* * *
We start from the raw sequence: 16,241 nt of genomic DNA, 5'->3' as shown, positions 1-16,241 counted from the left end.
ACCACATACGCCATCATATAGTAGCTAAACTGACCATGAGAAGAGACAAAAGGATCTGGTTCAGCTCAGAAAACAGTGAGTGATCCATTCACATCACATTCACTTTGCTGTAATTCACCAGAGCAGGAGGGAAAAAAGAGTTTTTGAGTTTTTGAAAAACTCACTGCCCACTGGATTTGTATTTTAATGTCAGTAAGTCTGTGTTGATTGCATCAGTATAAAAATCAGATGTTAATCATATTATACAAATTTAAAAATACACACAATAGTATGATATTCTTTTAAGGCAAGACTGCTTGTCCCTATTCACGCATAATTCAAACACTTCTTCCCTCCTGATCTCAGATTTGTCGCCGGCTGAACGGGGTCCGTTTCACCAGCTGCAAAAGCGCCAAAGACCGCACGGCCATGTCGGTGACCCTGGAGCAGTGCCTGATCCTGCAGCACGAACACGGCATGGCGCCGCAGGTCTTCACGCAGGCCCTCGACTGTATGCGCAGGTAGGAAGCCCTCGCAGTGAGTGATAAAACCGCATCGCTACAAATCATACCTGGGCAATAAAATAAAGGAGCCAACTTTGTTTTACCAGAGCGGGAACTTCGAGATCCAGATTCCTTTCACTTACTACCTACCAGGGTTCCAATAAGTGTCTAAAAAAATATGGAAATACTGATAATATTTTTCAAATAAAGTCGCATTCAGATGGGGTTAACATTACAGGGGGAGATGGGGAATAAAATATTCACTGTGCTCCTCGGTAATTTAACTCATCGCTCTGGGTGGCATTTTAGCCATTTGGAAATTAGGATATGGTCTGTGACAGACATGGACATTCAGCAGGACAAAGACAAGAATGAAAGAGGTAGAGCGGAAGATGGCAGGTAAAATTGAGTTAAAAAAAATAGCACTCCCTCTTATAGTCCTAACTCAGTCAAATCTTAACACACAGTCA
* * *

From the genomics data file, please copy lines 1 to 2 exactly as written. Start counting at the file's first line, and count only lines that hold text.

We start from the raw sequence: 16,241 nt of genomic DNA, 5'->3' as shown, positions 1-16,241 counted from the left end.
ACCACATACGCCATCATATAGTAGCTAAACTGACCATGAGAAGAGACAAAAGGATCTGGTTCAGCTCAGAAAACAGTGAGTGATCCATTCACATCACATTCACTTTGCTGTAATTCACCAGAGCAGGAGGGAAAAAAGAGTTTTTGAGTTTTTGAAAAACTCACTGCCCACTGGATTTGTATTTTAATGTCAGTAAGTCTGTGTTGATTGCATCAGTATAAAAATCAGATGTTAATCATATTATACAAATTTAAAAATACACACAATAGTATGATATTCTTTTAAGGCAAGACTGCTTGTCCCTATTCACGCATAATTCAAACACTTCTTCCCTCCTGATCTCAGATTTGTCGCCGGCTGAACGGGGTCCGTTTCACCAGCTGCAAAAGCGCCAAAGACCGCACGGCCATGTCGGTGACCCTGGAGCAGTGCCTGATCCTGCAGCACGAACACGGCATGGCGCCGCAGGTCTTCACGCAGGCCCTCGACTGTATGCGCAGGTAGGAAGCCCTCGCAGTGAGTGATAAAACCGCATCGCTACAAATCATACCTGGGCAATAAAATAAAGGAGCCAACTTTGTTTTACCAGAGCGGGAACTTCGAGATCCAGATTCCTTTCACTTACTACCTACCAGGGTTCCAATAAGTGTCTAAAAAAATATGGAAATACTGATAATATTTTTCAAATAAAGTCGCATTCAGATGGGGTTAACATTACAGGGGGAGATGGGGAATAAAATATTCACTGTGCTCCTCGGTAATTTAACTCATCGCTCTGGGTGGCATTTTAGCCATTTGGAAATTAGGATATGGTCTGTGACAGACATGGACATTCAGCAGGACAAAGACAAGAATGAAAGAGGTAGAGCGGAAGATGGCAGGTAAAATTGAGTTAAAAAAAATAGCACTCCCTCTTATAGTCCTAACTCAGTCAAATCTTAACACACAGTCA